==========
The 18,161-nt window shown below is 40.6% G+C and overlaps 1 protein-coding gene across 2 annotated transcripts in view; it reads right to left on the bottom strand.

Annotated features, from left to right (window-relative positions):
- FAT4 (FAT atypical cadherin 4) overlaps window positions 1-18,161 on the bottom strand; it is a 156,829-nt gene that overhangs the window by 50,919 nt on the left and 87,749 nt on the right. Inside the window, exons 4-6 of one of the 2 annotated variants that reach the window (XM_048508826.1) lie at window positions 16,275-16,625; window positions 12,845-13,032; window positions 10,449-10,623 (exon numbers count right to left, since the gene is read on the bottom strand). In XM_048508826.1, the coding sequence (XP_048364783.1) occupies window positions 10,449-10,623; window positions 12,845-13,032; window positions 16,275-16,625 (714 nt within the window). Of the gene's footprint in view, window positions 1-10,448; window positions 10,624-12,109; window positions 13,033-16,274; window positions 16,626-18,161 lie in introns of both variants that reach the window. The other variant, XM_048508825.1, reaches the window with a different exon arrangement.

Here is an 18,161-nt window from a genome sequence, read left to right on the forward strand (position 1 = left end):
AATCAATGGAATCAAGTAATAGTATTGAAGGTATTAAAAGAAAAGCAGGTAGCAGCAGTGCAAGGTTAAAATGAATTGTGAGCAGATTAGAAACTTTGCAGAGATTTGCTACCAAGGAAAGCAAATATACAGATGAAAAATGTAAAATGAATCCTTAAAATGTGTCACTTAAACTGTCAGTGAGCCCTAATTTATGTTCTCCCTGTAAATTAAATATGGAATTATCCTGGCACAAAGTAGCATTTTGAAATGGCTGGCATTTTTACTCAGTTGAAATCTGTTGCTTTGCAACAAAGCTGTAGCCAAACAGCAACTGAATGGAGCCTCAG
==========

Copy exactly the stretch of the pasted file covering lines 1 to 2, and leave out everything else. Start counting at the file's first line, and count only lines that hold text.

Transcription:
The 18,161-nt window shown below is 40.6% G+C and overlaps 1 protein-coding gene across 2 annotated transcripts in view; it reads right to left on the bottom strand.

Annotated features, from left to right (window-relative positions):